Skin makes vitamin D when it is exposed to sunlight, therefore Vitamin D is commonly called “Sunshine vitamin.” Vitamin D deficiency is considered to be the most common nutritional deficiency and often one of the most commonly undiagnosed medical conditions in the world. The prevalence of vitamin D deficiency in young children is around 50–90% in the Indian subcontinent. In adults the deficiencies can be found in 70 out of 100 people.
The two main ways to ensure you are getting adequate amounts of vitamin D are by exposing your bare skin to sunlight and by taking vitamin D supplements. While eating the right foods can be helpful, it won’t necessarily give you the right amount of vitamin D that your body needs—there isn’t enough present in food to replenish deficiencies.
Vitamin D is primarily produced in the skin after exposure to ultraviolet radiation and less than 10% is derived from dietary sources. Vitamin D is a potent immune-modulator of adaptive and innate immune responses. In vitro studies have shown that 1,25-dihydroxyvitaminD3, the active metabolite of vitamin D, is important for promoting and regulating immune responses.
Vitamin D belongs to the family of fat-soluble vitamins, which include vitamins A, D, E and K. These vitamins are absorbed well with fat and are stored in the liver and fatty tissues.
There are two main forms of vitamin D in the diet:
- Vitamin D2 (ergocalciferol): Found in plant foods like mushrooms.
- Vitamin D3 (cholecalciferol): Found in animal foods like salmon, cod and egg yolks.
However, sunlight is the best natural source of vitamin D3. The UV rays from sunlight convert cholesterol in your skin into vitamin D3.
A low blood level of vitamin D is linked to a greater risk of fractures and falls, heart disease, multiple sclerosis, several cancers and even death.
Current US guidelines suggest that consuming 400–800 IU (10–20 mcg) of vitamin D should meet the needs of 97–98% of all healthy people. But many studies have shown that one needs to consume more vitamin D than the guidelines recommend.
According to the Institute of Medicine (IOM), the following values determine your vitamin D status :
- Deficient:Levels less than 12 ng/ml (30 nmol/l).
- Insufficient:Levels between 12–20 ng/ml (30–50 nmol/l).
- Sufficient:Levels between 20–50 ng/ml (50–125 nmol/l).
- High:Levels greater than 50 ng/ml (125 nmol/l).
The IOM also states that a blood value of over 20 ng/ml (50 nmol/l) should meet the vitamin D needs of 97–98% of healthy people Some studies suggest that a blood level over 30 ng/ml is better for preventing falls, fractures and some cancers.Whatever the amount you decide to take, you should always choose vitamin D3 as it is is twice as effective at raising blood levels of vitamin D as taking vitamin D2.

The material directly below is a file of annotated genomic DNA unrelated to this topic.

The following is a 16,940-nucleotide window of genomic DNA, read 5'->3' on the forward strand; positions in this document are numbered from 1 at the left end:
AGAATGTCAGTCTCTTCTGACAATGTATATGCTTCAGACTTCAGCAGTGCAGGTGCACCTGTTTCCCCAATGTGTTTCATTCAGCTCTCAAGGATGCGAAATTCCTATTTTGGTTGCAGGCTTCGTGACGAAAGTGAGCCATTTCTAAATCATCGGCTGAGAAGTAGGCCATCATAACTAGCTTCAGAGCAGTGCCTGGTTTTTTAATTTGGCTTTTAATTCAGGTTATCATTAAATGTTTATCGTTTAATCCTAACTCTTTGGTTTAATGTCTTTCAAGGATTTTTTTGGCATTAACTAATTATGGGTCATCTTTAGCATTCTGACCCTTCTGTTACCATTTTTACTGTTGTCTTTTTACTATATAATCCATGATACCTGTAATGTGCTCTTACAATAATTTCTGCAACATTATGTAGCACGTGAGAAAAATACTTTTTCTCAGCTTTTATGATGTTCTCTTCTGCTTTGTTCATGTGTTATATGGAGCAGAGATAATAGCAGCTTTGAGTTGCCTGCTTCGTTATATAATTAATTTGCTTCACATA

Vitamin D is unique among vitamins; you can synthesize it in your skin as well as absorb it from foods or supplements. To complicate things further, vitamin D also comes in two forms: D2 and D3. Getting either vitamin D2 and D3 from supplements, sunlight exposure or foods will raise your 25(OH)D level. Some researchers however believe that our body absorbs D3 more efficiently.
Spending time in sunlight is one of the most effective ways of raising D3 levels. Spending as little as 5 to 30 minutes in direct sunlight with our face, arms, legs or back exposed two times a week between 10 a.m. and 3 p.m. in the summer, fall and spring can synthesize enough vitamin D3 to supply our needs, the Office of Dietary Supplements reports. Our body can store excess vitamin D, a fat soluble vitamin, in our fat stores and liver, for use during the winter. How much is produced by sunlight depends on a range of factors, including:
■ Level of UV radiation: The amount of sun received at any location is dependent on the angle at which it strikes Earth. UVB rays are the primary source of vitamin D.
■ Time, year and location: The level of UV radiation varies with the time of day and year. It’s weakest when the sun slants, which is during the early and later parts of the day, and during most of the day in winters. So the closer to midday you expose your skin, the better it will be for vitamin D production.
Beef liver, cheese, Cod liver oil, egg yolks and fatty fish are the best dietary sources of D3
Over-the-counter and prescription supplements can increase your vitamin D3 intake. The Food and Nutrition Board’s adequate intake amount is 600 IUs per day between the ages of 1 and 70 and 800 IUs per day for adults over age 70. The Food and Nutrition Board’s adequate intake amount is 600 IUs per day between the ages of 1 and 70 and 800 IUs per day for adults over age 70.
Although it is possible to take too much vitamin D, toxicity is rare, even above the safe upper limit of 4,000 IU but consuming more than this amount may provide no extra benefit. There have been reports of people taking very large doses of vitamin D for months without symptoms, yet blood tests revealed severe hypercalcemia and symptoms of kidney failure .High doses of vitamin D can cause hypercalcemia without toxicity symptoms, but can also cause toxicity symptoms without hypercalcemia.